US consumer purchases climbed in December by the most in three months as incomes picked up, signaling a strong hand-off into 2017.
The 0.5 percent advance in consumption, which accounts for about 70 percent of the economy, followed a 0.2 percent advance in the prior month, a Commerce Department report showed on Monday. The December increase matched the Bloomberg median forecast. Incomes rose 0.3 percent, less than projected.
Americans stepped up purchases during the holiday season and sales of automobiles stayed strong, capping a record year for the car industry. Solid hiring, rising wages, and low borrowing costs have increased the wherewithal to spend, while rising sentiment and expectations of lower taxes under President Donald Trump are potential tailwinds.
“The consumer has almost everything going for it,” Ryan Sweet, a senior economist at Moody’s Analytics Inc. in West Chester, Pennsylvania, said before the report. “As the consumer goes, so goes our economy. We’re setting up for another decent year in 2017.”
Adjusting the figures for inflation, consumer spending increased 0.3 percent in December, also the most in three months. The latest advance was led by a jump in outlays for durable goods, including motor vehicles. In 2016, real household outlays climbed 2.7 percent, the least in three years.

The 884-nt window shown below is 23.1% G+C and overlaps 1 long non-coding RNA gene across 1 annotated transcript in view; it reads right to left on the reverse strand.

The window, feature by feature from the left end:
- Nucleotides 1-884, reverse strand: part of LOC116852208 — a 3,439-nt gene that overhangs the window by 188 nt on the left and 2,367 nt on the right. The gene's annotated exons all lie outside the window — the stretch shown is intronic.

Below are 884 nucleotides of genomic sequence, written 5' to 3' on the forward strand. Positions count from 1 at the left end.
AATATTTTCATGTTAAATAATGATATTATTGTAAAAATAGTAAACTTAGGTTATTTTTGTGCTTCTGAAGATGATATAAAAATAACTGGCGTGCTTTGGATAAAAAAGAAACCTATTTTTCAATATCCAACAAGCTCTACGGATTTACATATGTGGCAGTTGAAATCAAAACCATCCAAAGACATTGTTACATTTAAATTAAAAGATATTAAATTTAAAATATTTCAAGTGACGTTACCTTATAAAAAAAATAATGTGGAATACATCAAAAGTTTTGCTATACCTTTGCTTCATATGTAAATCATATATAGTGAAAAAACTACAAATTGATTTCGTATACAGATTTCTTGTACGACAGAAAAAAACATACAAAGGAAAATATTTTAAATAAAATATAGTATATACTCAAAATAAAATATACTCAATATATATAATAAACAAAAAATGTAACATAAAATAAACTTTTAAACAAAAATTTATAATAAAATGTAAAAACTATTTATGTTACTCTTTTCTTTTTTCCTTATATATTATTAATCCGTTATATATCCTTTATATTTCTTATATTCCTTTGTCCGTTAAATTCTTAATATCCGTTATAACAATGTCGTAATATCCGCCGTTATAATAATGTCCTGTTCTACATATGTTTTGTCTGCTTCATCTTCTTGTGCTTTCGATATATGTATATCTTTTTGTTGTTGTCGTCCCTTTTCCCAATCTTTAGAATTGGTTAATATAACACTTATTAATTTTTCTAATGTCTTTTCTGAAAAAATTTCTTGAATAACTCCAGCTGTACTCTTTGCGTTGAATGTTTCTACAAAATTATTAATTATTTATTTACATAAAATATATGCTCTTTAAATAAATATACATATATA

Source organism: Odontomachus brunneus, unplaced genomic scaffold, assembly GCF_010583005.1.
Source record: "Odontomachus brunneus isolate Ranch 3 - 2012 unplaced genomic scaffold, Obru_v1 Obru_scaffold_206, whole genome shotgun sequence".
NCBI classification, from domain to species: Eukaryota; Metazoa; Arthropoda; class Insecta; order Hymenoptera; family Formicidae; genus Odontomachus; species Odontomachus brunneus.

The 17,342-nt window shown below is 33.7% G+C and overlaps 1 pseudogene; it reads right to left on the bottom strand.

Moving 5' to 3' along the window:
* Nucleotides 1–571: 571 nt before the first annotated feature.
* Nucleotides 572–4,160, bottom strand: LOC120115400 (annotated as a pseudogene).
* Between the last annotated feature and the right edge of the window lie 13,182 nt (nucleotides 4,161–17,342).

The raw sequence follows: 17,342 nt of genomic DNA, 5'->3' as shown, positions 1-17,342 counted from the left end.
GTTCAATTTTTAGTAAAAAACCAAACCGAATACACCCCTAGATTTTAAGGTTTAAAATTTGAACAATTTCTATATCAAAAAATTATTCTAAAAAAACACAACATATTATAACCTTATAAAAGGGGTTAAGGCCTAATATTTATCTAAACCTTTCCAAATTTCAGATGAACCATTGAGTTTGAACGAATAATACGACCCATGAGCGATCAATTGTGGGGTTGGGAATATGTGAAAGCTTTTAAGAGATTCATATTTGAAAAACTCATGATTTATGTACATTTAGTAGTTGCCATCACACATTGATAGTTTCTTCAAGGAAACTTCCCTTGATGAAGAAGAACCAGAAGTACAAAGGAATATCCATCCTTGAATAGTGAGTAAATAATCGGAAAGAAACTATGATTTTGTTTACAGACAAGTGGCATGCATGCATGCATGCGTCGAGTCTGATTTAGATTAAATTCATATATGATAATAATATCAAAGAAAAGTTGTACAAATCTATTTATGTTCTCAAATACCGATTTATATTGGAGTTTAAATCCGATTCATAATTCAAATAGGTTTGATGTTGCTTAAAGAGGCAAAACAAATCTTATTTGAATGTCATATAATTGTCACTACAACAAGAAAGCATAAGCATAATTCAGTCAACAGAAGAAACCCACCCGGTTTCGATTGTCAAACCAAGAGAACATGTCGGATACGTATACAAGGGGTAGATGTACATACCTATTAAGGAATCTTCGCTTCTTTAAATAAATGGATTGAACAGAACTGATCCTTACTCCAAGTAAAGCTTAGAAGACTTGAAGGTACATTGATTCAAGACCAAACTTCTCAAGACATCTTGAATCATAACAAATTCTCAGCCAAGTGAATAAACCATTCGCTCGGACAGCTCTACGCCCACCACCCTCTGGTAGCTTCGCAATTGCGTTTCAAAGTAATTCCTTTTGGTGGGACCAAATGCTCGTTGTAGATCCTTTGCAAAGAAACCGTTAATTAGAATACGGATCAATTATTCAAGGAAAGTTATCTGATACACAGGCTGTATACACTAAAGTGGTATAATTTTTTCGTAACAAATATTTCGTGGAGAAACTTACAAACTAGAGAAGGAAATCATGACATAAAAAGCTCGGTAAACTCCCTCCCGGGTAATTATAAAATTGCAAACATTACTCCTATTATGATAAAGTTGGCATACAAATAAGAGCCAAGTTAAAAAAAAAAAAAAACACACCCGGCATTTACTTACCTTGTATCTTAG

Consumers flocked to auto dealerships last month to top off a record year for the industry. Sales of cars and light trucks jumped to a 18.3 million annualized rate in December, pushing the year’s total purchases to a record 17.55 million, according to Ward’s Automotive Group figures.
Forecasts for consumer spending ranged from increases of 0.2 percent to 0.6 percent, according to the Bloomberg survey. The previous month’s reading was initially reported as a 0.2 percent gain.
The Bloomberg survey median for incomes was 0.4 percent. November was little changed. For all of last year, incomes rose 3.5 percent, the smallest advance since 2013. The report, on the heels of fourth-quarter data released Jan. 27, provides more perspective on the state of consumer spending at the end of the quarter.
Gross domestic product climbed at a 1.9 percent annualized rate last quarter after a 3.5 percent pace. Household purchases grew 2.5 percent during that period, after 3 percent. Disposable income, or the money left over after taxes, increased 0.1 percent after adjusting for inflation after no change in the prior month. The saving rate declined to 5.4 percent, the lowest since March 2015, from 5.6 percent. Wages and salaries rose 0.4 percent last month after a 0.1 percent decrease.
Among other details, household outlays on services rose 0.3 percent in December after adjusting for inflation. The category includes tourism, legal help, health care, and personal care items such as haircuts, and is typically difficult for the government to estimate accurately.